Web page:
Interestingly, Notre Dame’s defensemen haven’t been the ones to score goals in these games. Instead, the spotlight’s been on a position that truly sets this team apart. Cal Peterson, Notre Dame’s goalie, captain and most prolific defender of the net, is proving to be a force not to be reckoned with. “… Anders Bjork and Cal Petersen are probably the two biggest factors right now that I’m looking at,” said Jim Montgomery, head coach of the University of Denver Pioneers. Denver will be facing Notre Dame in the Frozen Four and Montgomery knows exactly why elite goaltending matters in this league. It can win games, take teams deep into the playoffs and fuel the roster’s confidence in unprecedented ways. In fact, he’s seeing the effects of good goaltending with his own team, as Tanner Jaillet has been making huge strides this season.
[miptheme_quote author=”Jackson” style=”text-center”]Jaillet certainly improved. I think he really started taking over the number one job… when we saw him last year on new years, I thought he played well against us then… they certainly had the majority of the scoring chances on that weekend coming off Christmas break, they were pretty impressive…[/miptheme_quote]
This is also why goalies are given such consideration when opposing teams are strategizing the plan of offensive attack. Denver is arguably one of the best teams in the league and according to Sandelin, they are the best team. “I think Denver is certainly, probably the best team in our league right now,” Sandelin told reporters on Tuesday. “I know they’re a team that has the ability to score goals, they play well defensively and certainly their group of forwards is very good and they’ve got a pretty good backend too…”
When it comes to identifying skill in any league, it’s easy to see who the elite players are and where a team’s strengths lie because they simply stand out from the rest. Jackson seems to have done his homework, as he described the strengths of Denver’s defensive core,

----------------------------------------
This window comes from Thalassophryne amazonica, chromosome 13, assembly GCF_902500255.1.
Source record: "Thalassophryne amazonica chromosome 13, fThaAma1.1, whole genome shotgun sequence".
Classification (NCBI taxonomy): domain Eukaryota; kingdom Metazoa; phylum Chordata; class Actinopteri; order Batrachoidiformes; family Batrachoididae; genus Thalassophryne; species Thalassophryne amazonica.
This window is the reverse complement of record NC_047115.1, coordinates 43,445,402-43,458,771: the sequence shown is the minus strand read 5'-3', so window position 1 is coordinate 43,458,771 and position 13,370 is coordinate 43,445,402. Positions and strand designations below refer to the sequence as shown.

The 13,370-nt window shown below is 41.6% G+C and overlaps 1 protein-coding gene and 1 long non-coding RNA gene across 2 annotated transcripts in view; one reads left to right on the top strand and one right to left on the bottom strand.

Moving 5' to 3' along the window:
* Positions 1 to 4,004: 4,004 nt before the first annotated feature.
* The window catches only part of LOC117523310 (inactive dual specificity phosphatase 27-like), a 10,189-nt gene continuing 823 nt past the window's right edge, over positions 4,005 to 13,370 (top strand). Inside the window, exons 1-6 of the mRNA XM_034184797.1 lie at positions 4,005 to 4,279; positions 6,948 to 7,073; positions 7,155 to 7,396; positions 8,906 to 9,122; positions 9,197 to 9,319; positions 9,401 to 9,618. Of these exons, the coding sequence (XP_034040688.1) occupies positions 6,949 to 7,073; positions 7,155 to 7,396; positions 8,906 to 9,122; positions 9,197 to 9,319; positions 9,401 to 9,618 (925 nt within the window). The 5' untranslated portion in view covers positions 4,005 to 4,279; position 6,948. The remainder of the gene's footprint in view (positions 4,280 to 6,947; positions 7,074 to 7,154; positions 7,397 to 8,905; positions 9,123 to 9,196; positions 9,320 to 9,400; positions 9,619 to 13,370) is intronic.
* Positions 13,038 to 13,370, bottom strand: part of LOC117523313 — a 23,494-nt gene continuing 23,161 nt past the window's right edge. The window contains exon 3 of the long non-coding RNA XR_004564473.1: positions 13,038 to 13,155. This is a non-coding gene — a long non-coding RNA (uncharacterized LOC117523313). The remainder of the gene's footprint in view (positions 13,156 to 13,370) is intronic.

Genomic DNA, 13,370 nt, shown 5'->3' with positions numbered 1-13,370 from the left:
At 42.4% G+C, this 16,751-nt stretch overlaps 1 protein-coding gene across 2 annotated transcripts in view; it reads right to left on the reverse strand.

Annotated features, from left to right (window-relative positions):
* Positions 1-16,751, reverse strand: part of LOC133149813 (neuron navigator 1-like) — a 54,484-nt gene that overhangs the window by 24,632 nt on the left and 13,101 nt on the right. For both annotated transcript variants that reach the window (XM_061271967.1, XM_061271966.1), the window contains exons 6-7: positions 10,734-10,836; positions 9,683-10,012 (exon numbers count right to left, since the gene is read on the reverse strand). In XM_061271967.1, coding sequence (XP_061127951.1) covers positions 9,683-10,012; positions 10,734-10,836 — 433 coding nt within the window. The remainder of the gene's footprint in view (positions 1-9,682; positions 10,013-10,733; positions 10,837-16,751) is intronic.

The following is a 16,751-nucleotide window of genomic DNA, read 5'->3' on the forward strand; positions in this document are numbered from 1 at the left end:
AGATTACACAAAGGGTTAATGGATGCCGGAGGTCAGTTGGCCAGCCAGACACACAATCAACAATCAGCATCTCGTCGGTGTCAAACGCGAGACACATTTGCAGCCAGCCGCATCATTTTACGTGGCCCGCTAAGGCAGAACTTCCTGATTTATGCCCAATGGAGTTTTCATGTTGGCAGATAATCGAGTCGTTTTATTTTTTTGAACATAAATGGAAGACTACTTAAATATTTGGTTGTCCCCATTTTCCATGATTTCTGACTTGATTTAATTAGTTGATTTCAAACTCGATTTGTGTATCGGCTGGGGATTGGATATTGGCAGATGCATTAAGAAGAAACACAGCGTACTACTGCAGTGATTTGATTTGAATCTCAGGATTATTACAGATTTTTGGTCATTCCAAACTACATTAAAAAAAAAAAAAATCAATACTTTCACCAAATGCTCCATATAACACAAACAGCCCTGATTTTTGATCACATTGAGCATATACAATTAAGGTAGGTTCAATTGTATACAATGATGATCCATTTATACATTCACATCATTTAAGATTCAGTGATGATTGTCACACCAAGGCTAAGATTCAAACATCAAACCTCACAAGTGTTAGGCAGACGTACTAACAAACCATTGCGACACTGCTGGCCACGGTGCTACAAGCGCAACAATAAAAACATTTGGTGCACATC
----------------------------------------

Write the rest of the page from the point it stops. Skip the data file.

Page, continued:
[miptheme_quote author=”Jackson” style=”text-center”]Certainly they got some dynamic forwards but I think the key to their team is their defensive core… they’re great skaters, they create gaps, they don’t give up much space with their skating ability. They got good defensive sticks… a lot of it has to do with their skill and their skating ability on the backend and obviously with goaltending, that just is a great combination and they certainly have a great work ethic and they get back and their forwards do a great job of supporting their defensemen and they don’t give you a lot of time and space and that’s a sign of a really talented team…[/miptheme_quote]
NCAA’s Signs of Elite Talent
Not only do the Pioneers have a great goalie, they have a standout group of forwards and a strong backend. The other semifinalist coaches have nothing but good things to say about every aspect of their game, which begs the question, are they going to win the championship title? After all, when they faced Michigan Tech in the first round, they beat them 5-2 and when they played against Penn St. in the quarterfinals, they won 6-3. For the Pioneers, the final score hasn’t been that close at all.
Clearly, defensemen are playing big roles in the NCAA and they’re having dramatic impacts on the scoreboard. This is what’s happening in the NHL, as the margins between winning and losing games are becoming increasingly narrow, just as they’re doing in the NCAA’s regional champions.
I’m a Hockey Journalist based out of Barrie, Ontario, a Contributing Writer for The Hockey Writers covering OHL, and NHL prospects with an insatiable thirst for all things LA Kings, and PR gal for Abel Sports Management.